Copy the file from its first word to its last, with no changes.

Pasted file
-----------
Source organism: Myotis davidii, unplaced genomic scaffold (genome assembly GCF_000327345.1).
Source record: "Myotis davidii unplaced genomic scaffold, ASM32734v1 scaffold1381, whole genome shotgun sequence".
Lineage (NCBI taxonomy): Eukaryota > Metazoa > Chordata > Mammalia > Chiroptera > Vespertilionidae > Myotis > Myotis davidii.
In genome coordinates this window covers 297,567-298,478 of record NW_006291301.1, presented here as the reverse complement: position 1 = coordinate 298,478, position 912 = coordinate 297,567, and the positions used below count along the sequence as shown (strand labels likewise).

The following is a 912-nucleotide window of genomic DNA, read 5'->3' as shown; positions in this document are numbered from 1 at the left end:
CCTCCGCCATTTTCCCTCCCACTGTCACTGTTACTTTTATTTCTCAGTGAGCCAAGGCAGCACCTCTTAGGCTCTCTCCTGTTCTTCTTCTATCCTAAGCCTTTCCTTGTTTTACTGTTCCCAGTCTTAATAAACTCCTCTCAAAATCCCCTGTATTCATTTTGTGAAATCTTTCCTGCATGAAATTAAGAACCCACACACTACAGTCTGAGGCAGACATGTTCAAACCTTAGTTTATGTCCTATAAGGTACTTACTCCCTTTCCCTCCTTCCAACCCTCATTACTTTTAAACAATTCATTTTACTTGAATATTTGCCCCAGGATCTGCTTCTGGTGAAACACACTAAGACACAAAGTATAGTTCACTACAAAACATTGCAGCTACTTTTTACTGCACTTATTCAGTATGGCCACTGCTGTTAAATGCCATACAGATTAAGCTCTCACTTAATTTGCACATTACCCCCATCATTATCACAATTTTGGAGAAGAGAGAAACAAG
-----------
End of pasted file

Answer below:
Source organism: Myotis davidii, unplaced genomic scaffold (genome assembly GCF_000327345.1).
Source record: "Myotis davidii unplaced genomic scaffold, ASM32734v1 scaffold1381, whole genome shotgun sequence".
Lineage (NCBI taxonomy): Eukaryota > Metazoa > Chordata > Mammalia > Chiroptera > Vespertilionidae > Myotis > Myotis davidii.
In genome coordinates this window covers 297,567-298,478 of record NW_006291301.1, presented here as the reverse complement: position 1 = coordinate 298,478, position 912 = coordinate 297,567, and the positions used below count along the sequence as shown (strand labels likewise).

The following is a 912-nucleotide window of genomic DNA, read 5'->3' as shown; positions in this document are numbered from 1 at the left end:
CCTCCGCCATTTTCCCTCCCACTGTCACTGTTACTTTTATTTCTCAGTGAGCCAAGGCAGCACCTCTTAGGCTCTCTCCTGTTCTTCTTCTATCCTAAGCCTTTCCTTGTTTTACTGTTCCCAGTCTTAATAAACTCCTCTCAAAATCCCCTGTATTCATTTTGTGAAATCTTTCCTGCATGAAATTAAGAACCCACACACTACAGTCTGAGGCAGACATGTTCAAACCTTAGTTTATGTCCTATAAGGTACTTACTCCCTTTCCCTCCTTCCAACCCTCATTACTTTTAAACAATTCATTTTACTTGAATATTTGCCCCAGGATCTGCTTCTGGTGAAACACACTAAGACACAAAGTATAGTTCACTACAAAACATTGCAGCTACTTTTTACTGCACTTATTCAGTATGGCCACTGCTGTTAAATGCCATACAGATTAAGCTCTCACTTAATTTGCACATTACCCCCATCATTATCACAATTTTGGAGAAGAGAGAAACAAG